How Is Autism Treated
There is no cure for ASD. Therapies and behavioral interventions are designed to remedy specific symptoms and can substantially improve those symptoms. The ideal treatment plan coordinates therapies and interventions that meet the specific needs of the individual. Most health care professionals agree that the earlier the intervention, the better.
Educational/behavioral interventions: Early behavioral/educational interventions have been very successful in many children with ASD. In these interventions therapists use highly structured and intensive skill-oriented training sessions to help children develop social and language skills, such as applied behavioral analysis, which encourages positive behaviors and discourages negative ones. In addition, family counseling for the parents and siblings of children with ASD often helps families cope with the particular challenges of living with a child with ASD.
Is Autism A Disability
People with ASD show no outward signs that they have a developmental disability and with many differing manifestations of ASD is can be difficult for the public to understand. Parents find that people think their children and being naughty and are often faced with scathing looks and negative comments directed at them and adults find they are misunderstood, and that people do not know how to interact with them.
How Is Autism Diagnosed
Diagnosis of autism is based on standardized testing plus a clinical evaluation by an autism specialist. These professionals are usually psychologists, psychiatrists, developmental pediatricians, pediatric neurologists or medical geneticists.
The diagnosis of autism is made when there are a specific number of symptoms as defined by the Diagnostic and Standard Manual of Mental Disorders . Some commonly used diagnostic tests are the CARS , the ABC and the GARS . Formal diagnosis by an autism specialist usually depends on completing the ADOS , and ADI-R . The CHAT is often used in pediatrician’s offices to screen for autism symptoms.
When physical features, small head size or brain malformations are present or there is a family history of relatives with autism, genetic testing such as chromosome analysis and single-gene testing is done.
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What Is Autism Spectrum Disorder Previously Called Autism And Pervasive Developmental Disorders
Autism spectrum disorder is a neurodevelopmental disorder characterized by the following:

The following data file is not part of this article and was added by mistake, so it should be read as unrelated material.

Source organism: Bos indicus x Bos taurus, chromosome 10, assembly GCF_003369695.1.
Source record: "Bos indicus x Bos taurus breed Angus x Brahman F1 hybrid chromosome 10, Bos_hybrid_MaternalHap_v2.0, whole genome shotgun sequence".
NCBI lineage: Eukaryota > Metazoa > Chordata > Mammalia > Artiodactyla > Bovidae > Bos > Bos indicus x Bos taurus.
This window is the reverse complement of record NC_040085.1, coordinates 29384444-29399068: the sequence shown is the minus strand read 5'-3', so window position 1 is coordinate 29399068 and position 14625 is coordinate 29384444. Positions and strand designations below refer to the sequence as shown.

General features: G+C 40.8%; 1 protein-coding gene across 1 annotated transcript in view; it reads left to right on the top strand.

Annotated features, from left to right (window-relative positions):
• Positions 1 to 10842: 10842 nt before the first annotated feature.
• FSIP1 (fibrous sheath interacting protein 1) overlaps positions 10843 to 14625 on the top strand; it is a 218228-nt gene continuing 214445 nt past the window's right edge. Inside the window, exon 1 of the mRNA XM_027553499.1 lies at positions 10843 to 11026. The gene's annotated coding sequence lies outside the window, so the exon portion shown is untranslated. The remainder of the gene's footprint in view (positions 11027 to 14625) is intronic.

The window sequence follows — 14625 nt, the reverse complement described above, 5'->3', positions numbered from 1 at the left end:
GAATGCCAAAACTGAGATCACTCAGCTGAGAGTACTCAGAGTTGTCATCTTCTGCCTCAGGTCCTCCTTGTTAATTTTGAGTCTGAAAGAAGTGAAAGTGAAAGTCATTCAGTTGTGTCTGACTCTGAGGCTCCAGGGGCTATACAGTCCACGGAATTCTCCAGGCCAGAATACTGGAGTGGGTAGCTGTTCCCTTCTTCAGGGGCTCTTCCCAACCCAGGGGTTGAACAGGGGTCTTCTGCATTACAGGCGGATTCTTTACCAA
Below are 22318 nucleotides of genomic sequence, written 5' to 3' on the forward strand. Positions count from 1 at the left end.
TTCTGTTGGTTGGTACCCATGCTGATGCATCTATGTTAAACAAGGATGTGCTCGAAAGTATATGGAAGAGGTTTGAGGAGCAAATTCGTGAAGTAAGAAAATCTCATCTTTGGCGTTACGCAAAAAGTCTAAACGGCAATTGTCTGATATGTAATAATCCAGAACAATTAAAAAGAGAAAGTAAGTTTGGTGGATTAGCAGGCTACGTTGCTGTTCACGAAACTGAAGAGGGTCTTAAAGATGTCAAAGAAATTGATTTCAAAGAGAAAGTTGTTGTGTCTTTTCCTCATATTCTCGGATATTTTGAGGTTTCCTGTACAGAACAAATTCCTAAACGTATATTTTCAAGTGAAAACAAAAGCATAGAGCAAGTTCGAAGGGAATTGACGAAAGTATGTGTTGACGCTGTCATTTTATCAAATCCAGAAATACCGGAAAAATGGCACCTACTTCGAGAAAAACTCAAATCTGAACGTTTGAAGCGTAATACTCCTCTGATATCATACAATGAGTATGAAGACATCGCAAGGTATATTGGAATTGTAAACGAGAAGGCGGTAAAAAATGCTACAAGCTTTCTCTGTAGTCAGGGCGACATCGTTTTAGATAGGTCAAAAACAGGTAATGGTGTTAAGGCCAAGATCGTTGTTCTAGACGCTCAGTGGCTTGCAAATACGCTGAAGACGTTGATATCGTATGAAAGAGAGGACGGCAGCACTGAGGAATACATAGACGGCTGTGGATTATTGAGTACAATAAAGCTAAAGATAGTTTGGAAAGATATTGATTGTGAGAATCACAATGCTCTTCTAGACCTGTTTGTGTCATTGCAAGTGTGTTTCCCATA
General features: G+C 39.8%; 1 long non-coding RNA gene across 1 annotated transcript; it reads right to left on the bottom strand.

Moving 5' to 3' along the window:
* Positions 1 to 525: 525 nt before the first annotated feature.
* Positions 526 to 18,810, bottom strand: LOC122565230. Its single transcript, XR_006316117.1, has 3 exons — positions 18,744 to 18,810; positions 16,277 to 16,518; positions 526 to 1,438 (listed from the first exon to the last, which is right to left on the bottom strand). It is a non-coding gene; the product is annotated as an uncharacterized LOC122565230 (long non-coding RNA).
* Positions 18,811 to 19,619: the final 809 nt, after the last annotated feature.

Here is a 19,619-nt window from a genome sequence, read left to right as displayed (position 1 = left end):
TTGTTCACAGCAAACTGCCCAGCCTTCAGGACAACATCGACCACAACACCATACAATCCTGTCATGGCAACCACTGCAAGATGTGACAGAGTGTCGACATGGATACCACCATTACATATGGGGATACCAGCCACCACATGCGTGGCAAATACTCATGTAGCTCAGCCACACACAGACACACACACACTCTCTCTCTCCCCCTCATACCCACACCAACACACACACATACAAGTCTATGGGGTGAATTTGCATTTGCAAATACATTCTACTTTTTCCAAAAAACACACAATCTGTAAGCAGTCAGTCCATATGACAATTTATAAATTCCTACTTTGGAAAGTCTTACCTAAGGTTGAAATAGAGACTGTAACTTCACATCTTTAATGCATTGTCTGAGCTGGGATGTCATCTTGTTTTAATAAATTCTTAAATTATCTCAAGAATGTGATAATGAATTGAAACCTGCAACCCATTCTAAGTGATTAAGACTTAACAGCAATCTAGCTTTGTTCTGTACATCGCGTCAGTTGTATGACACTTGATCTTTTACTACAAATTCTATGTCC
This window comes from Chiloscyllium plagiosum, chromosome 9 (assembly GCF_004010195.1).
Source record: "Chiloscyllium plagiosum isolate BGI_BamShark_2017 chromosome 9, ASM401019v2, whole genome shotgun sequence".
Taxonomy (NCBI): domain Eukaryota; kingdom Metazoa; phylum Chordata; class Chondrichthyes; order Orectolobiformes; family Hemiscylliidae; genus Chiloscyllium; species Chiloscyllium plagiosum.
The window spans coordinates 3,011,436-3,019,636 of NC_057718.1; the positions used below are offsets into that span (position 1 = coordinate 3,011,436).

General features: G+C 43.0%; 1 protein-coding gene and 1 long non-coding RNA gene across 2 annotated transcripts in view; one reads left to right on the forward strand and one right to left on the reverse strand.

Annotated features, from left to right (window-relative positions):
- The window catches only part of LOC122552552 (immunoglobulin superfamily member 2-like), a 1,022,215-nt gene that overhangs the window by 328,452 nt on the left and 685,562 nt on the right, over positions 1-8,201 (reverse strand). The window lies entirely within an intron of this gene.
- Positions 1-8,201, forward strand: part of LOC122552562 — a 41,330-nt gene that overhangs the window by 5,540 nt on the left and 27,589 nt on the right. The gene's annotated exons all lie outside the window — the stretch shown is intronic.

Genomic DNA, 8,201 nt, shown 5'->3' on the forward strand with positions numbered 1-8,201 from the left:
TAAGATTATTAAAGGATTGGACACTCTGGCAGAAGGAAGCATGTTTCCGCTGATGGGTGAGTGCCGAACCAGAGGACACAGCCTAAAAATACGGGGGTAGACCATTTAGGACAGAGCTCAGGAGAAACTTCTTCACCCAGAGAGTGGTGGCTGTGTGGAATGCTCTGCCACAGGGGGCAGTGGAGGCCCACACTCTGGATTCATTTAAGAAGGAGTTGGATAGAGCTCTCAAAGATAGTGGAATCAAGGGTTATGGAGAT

- Difficulties in social communication differences, including verbal and nonverbal communication.
- Deficits in social interactions.
- Restricted, repetitive patterns of behavior, interests or activities and sensory problems
Many of those with ASD can have delayed or absence of language development, intellectual disabilities, poor motor coordination and attention weaknesses.
Rett Syndrome Symptoms And Their Stages
Most cases of Rett syndrome are caused by a gene mutation. It is estimated that this disorder affects 1 in every 12,000 females, and less than 1% of cases are inherited.
Though there is no autism test that directly tells professionals whether or not someone is affected by Rett syndrome, there are a set of guidelines that people use to determine the diagnosis. These guidelines are broken up into 3 subtypes:
The main symptoms help determine whether or not the patient has Rett syndrome, supportive symptoms may help with a diagnosis, though dont directly point to the disorder, and exclusion symptoms are those that rule out the diagnosis.
Unfortunately, treating autism of this type is difficult. Anti-convulsant medications may be prescribed to help control seizures, while other treatments are available to help manage the most prominent symptoms. Physical therapy can help with mobility, while occupational therapy may help these girls be able to take care of themselves.
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From Autism To Rare Disease: One Familys Journey To An Unexpected Diagnosis
He had just turned two when he was diagnosed with Autism.
It was 2004, and Autism was rarely discussed in the pediatricians office. Still, Andrews missed milestones had begun piling up. His doctor was no longer able to ignore what was right in front of him: A child unable to speak or play with his toys or point to airplanes in the sky. A child who had lost what few vowels and consonants he had managed to string together before his first birthday.
Our child, whose chubby arms would begin flapping whenever he was excited or stressed. Gone was his eye contact, his beautiful blue eyes always seemingly fixed on something right past us. Gone too were the silly games we used to play together. His ability to reciprocate seemed to vanish into thin air overnight.
Pten Harmartoma Tumor Syndrome
PHTS is a description given to a spectrum of disorders found to have a mutation or change on their PTEN gene, this includes Cowden syndrome , Bannayan-Riley-Ruvalcaba syndrome , PTEN-related Proteus syndrome , and Proteus-like syndrome when they have a PTEN mutation.